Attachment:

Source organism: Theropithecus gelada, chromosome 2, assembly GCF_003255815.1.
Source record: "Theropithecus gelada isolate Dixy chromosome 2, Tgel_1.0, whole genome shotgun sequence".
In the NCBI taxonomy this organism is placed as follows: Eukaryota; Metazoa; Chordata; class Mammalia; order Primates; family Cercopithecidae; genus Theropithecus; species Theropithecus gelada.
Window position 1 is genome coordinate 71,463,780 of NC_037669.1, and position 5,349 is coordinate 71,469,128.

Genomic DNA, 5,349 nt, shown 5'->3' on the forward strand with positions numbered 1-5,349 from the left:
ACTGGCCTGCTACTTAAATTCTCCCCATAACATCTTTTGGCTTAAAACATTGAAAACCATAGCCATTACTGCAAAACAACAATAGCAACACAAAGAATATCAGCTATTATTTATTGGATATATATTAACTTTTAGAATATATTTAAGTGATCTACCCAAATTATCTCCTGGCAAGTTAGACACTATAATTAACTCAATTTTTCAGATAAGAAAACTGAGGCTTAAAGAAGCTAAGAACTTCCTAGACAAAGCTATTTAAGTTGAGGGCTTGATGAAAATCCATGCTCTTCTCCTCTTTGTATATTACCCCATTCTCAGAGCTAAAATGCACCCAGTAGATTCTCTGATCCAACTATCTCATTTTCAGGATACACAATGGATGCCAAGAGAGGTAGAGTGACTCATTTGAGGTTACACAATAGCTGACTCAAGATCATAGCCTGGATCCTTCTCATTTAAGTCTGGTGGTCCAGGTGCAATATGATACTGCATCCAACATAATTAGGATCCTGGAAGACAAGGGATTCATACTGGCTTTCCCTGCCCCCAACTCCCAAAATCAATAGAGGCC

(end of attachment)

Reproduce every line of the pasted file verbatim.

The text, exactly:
Source organism: Theropithecus gelada, chromosome 2, assembly GCF_003255815.1.
Source record: "Theropithecus gelada isolate Dixy chromosome 2, Tgel_1.0, whole genome shotgun sequence".
In the NCBI taxonomy this organism is placed as follows: Eukaryota; Metazoa; Chordata; class Mammalia; order Primates; family Cercopithecidae; genus Theropithecus; species Theropithecus gelada.
Window position 1 is genome coordinate 71,463,780 of NC_037669.1, and position 5,349 is coordinate 71,469,128.

Genomic DNA, 5,349 nt, shown 5'->3' on the forward strand with positions numbered 1-5,349 from the left:
ACTGGCCTGCTACTTAAATTCTCCCCATAACATCTTTTGGCTTAAAACATTGAAAACCATAGCCATTACTGCAAAACAACAATAGCAACACAAAGAATATCAGCTATTATTTATTGGATATATATTAACTTTTAGAATATATTTAAGTGATCTACCCAAATTATCTCCTGGCAAGTTAGACACTATAATTAACTCAATTTTTCAGATAAGAAAACTGAGGCTTAAAGAAGCTAAGAACTTCCTAGACAAAGCTATTTAAGTTGAGGGCTTGATGAAAATCCATGCTCTTCTCCTCTTTGTATATTACCCCATTCTCAGAGCTAAAATGCACCCAGTAGATTCTCTGATCCAACTATCTCATTTTCAGGATACACAATGGATGCCAAGAGAGGTAGAGTGACTCATTTGAGGTTACACAATAGCTGACTCAAGATCATAGCCTGGATCCTTCTCATTTAAGTCTGGTGGTCCAGGTGCAATATGATACTGCATCCAACATAATTAGGATCCTGGAAGACAAGGGATTCATACTGGCTTTCCCTGCCCCCAACTCCCAAAATCAATAGAGGCC